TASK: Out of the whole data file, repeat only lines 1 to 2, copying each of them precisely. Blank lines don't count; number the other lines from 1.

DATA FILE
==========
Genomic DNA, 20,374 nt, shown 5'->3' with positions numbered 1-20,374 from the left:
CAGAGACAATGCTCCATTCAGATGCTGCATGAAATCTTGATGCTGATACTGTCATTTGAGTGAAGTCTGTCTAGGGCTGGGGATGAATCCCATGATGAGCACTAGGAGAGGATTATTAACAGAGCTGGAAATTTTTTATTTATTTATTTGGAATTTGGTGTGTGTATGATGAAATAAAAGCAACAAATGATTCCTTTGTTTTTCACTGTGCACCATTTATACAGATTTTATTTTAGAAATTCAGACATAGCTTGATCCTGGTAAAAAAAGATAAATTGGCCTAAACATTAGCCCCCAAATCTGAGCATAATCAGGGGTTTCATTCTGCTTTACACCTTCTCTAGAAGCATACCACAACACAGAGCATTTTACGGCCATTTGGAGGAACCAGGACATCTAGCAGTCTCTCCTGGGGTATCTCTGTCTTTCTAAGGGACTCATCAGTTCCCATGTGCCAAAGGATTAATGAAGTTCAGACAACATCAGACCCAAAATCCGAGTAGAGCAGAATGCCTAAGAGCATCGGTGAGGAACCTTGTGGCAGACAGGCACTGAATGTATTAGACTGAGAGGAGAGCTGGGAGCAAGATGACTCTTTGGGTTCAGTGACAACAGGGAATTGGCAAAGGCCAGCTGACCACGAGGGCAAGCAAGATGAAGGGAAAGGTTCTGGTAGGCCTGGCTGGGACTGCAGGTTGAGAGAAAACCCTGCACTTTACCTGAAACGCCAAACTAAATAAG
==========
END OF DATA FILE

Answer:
Genomic DNA, 20,374 nt, shown 5'->3' with positions numbered 1-20,374 from the left:
CAGAGACAATGCTCCATTCAGATGCTGCATGAAATCTTGATGCTGATACTGTCATTTGAGTGAAGTCTGTCTAGGGCTGGGGATGAATCCCATGATGAGCACTAGGAGAGGATTATTAACAGAGCTGGAAATTTTTTATTTATTTATTTGGAATTTGGTGTGTGTATGATGAAATAAAAGCAACAAATGATTCCTTTGTTTTTCACTGTGCACCATTTATACAGATTTTATTTTAGAAATTCAGACATAGCTTGATCCTGGTAAAAAAAGATAAATTGGCCTAAACATTAGCCCCCAAATCTGAGCATAATCAGGGGTTTCATTCTGCTTTACACCTTCTCTAGAAGCATACCACAACACAGAGCATTTTACGGCCATTTGGAGGAACCAGGACATCTAGCAGTCTCTCCTGGGGTATCTCTGTCTTTCTAAGGGACTCATCAGTTCCCATGTGCCAAAGGATTAATGAAGTTCAGACAACATCAGACCCAAAATCCGAGTAGAGCAGAATGCCTAAGAGCATCGGTGAGGAACCTTGTGGCAGACAGGCACTGAATGTATTAGACTGAGAGGAGAGCTGGGAGCAAGATGACTCTTTGGGTTCAGTGACAACAGGGAATTGGCAAAGGCCAGCTGACCACGAGGGCAAGCAAGATGAAGGGAAAGGTTCTGGTAGGCCTGGCTGGGACTGCAGGTTGAGAGAAAACCCTGCACTTTACCTGAAACGCCAAACTAAATAAG